Abstract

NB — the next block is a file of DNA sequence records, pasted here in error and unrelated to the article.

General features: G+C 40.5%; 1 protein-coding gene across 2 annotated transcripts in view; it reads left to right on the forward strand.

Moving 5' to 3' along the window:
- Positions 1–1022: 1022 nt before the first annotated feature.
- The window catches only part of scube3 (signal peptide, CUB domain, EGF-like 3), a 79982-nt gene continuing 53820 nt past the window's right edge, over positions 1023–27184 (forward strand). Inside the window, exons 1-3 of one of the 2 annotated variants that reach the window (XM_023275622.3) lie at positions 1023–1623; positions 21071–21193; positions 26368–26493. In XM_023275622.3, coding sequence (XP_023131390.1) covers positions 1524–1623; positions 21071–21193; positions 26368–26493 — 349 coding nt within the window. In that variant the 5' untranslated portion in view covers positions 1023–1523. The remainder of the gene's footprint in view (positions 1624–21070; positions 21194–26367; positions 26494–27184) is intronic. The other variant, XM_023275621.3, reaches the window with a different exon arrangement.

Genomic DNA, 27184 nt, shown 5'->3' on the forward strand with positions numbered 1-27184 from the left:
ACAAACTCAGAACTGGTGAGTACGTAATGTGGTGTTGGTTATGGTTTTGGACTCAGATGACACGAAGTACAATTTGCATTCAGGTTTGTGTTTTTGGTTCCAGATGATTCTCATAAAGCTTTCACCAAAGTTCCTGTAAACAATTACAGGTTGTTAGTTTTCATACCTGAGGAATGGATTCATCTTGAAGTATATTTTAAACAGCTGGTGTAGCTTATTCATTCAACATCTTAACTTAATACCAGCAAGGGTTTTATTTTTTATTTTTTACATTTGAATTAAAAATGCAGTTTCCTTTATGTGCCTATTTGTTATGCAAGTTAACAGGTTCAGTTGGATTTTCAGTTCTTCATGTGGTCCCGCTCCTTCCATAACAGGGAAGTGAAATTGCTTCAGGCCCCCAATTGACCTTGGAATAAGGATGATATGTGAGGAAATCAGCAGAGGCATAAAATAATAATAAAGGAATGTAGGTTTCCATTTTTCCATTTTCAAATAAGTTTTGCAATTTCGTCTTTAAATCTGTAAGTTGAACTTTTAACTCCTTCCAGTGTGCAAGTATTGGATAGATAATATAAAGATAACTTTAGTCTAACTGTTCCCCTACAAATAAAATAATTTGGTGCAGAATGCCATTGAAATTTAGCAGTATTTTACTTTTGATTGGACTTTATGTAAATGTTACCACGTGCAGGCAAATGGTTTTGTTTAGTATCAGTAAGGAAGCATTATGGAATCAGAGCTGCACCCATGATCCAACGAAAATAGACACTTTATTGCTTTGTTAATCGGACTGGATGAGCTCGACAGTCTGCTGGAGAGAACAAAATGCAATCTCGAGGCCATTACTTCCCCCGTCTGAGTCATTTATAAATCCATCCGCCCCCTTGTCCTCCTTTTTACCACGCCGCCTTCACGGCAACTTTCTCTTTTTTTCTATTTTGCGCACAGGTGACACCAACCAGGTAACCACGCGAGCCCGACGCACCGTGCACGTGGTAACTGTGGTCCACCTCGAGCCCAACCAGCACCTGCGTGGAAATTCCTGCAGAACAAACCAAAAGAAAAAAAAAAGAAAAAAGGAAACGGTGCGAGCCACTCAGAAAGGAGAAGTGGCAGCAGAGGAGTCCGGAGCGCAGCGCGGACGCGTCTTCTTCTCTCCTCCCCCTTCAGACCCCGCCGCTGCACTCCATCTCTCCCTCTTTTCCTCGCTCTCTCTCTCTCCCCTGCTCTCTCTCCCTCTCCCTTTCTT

This article focuses on how close reference rock sites need to be to the sites of interest when using the standard spectral ratio technique to obtain consistent estimates of site amplifications reflecting behavior of seismic waves at the sites of interest. Taber and Smith (1992) and Chávez-García et al. (1999) obtained very different amplification factors for the Parkway Basin, New Zealand, using reference sites only 2 km apart. We analyze 34 earthquakes recorded by a dense 2D array of 19 soil sites in the basin and 4 rock sites fringing the basin. Spectral ratios are calculated separately relative to Taber and Smith's reference site P01, 2 km from the basin, and to a hypothetical average rock site, PR, formed from the four local rock sites, including reference site P25 of Chávez-García et al. Our spectral ratios of the soil sites relative to PR are remarkably consistent, with a distribution of the dominant peaks at 8.4 ± 2.0 at 1.7 ± 0.3 Hz. In contrast, the spectral ratios relative to P01 are much less consistent, and the dominant peak ratios are widely scattered around two separate centers of 14.5 ± 4.1 at 1.8 ± 0.3 Hz and 14.4 ± 5.5 at 4.7 ± 1.0 Hz. Our results relative to the two references are similar to those obtained by Chávez-García et al. and Taber and Smith, respectively. We find that extreme differences between the two are often associated with the occurrence of troughs in the amplitude spectra at P01, possibly due to topographic deamplification there relative to the Parkway Basin in some but not all earthquakes.

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